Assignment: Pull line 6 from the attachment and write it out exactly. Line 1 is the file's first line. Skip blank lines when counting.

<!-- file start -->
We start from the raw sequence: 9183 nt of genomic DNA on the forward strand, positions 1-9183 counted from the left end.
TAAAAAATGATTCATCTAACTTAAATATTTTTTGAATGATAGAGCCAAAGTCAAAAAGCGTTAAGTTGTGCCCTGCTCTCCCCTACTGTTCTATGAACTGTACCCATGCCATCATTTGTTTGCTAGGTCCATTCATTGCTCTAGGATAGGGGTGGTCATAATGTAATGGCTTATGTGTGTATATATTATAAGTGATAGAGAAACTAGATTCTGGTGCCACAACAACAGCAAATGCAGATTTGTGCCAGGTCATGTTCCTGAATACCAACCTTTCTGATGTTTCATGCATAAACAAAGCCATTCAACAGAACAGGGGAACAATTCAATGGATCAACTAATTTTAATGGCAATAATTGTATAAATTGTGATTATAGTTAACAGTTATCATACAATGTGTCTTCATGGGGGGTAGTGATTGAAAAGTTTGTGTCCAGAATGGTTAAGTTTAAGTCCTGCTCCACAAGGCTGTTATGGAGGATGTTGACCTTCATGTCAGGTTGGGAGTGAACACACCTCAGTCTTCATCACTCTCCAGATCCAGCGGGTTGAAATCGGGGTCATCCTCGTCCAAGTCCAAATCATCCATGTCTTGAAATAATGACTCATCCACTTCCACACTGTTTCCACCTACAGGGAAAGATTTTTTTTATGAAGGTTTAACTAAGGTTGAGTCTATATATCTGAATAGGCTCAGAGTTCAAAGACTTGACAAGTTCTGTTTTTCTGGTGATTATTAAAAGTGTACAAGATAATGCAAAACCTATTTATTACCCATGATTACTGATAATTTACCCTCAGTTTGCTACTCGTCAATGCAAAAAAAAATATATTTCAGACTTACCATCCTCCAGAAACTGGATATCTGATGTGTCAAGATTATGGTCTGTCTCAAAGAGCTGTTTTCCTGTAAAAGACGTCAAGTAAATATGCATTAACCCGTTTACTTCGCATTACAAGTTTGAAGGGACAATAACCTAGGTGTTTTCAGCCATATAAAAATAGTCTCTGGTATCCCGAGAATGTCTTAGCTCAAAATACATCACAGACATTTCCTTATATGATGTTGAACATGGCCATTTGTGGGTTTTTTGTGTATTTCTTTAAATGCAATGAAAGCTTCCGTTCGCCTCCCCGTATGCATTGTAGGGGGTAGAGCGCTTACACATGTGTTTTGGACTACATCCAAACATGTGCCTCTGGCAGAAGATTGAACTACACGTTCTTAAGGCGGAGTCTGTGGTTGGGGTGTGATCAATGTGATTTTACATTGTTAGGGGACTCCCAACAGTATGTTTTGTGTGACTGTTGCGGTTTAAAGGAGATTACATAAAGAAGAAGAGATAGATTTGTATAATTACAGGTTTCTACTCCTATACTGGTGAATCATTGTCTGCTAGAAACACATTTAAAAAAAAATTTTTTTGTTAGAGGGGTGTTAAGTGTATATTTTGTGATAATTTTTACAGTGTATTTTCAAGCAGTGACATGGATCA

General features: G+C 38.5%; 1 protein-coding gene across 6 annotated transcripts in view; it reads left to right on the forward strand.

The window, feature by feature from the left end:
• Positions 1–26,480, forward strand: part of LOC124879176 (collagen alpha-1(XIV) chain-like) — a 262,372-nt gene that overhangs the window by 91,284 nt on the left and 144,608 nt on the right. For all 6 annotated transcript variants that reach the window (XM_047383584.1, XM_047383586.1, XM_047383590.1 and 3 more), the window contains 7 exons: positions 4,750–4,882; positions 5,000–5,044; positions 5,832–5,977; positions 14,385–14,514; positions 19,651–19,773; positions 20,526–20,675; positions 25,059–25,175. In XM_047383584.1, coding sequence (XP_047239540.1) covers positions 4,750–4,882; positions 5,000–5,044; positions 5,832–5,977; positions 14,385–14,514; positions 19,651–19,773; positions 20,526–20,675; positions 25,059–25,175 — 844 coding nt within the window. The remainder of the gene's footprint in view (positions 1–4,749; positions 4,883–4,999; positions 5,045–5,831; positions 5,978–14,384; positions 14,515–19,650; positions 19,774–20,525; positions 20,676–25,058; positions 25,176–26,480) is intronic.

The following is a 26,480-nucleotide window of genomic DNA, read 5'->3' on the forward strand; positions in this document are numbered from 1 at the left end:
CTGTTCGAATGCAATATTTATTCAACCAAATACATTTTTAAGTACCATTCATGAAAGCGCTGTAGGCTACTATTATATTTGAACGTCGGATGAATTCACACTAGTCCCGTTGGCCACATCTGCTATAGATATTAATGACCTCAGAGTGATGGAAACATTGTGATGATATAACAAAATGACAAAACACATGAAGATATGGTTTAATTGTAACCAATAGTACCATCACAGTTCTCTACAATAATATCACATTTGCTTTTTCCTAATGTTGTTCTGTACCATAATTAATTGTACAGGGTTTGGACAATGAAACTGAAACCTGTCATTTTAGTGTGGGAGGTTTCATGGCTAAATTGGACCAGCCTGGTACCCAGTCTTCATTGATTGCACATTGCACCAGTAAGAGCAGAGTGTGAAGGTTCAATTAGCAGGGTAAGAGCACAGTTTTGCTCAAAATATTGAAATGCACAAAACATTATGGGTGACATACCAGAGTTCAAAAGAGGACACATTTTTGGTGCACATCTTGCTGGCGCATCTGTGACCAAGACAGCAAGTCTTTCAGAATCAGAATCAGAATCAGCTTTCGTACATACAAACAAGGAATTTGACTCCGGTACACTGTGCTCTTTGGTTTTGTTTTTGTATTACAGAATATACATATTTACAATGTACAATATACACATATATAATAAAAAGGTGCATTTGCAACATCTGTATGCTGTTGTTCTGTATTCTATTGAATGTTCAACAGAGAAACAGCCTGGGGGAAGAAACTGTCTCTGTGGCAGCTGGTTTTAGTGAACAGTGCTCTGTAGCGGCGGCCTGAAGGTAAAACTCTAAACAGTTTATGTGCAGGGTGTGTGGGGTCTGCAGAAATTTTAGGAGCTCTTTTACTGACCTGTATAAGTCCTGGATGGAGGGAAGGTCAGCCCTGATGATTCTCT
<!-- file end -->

The following is a 26,480-nucleotide window of genomic DNA, read 5'->3' on the forward strand; positions in this document are numbered from 1 at the left end: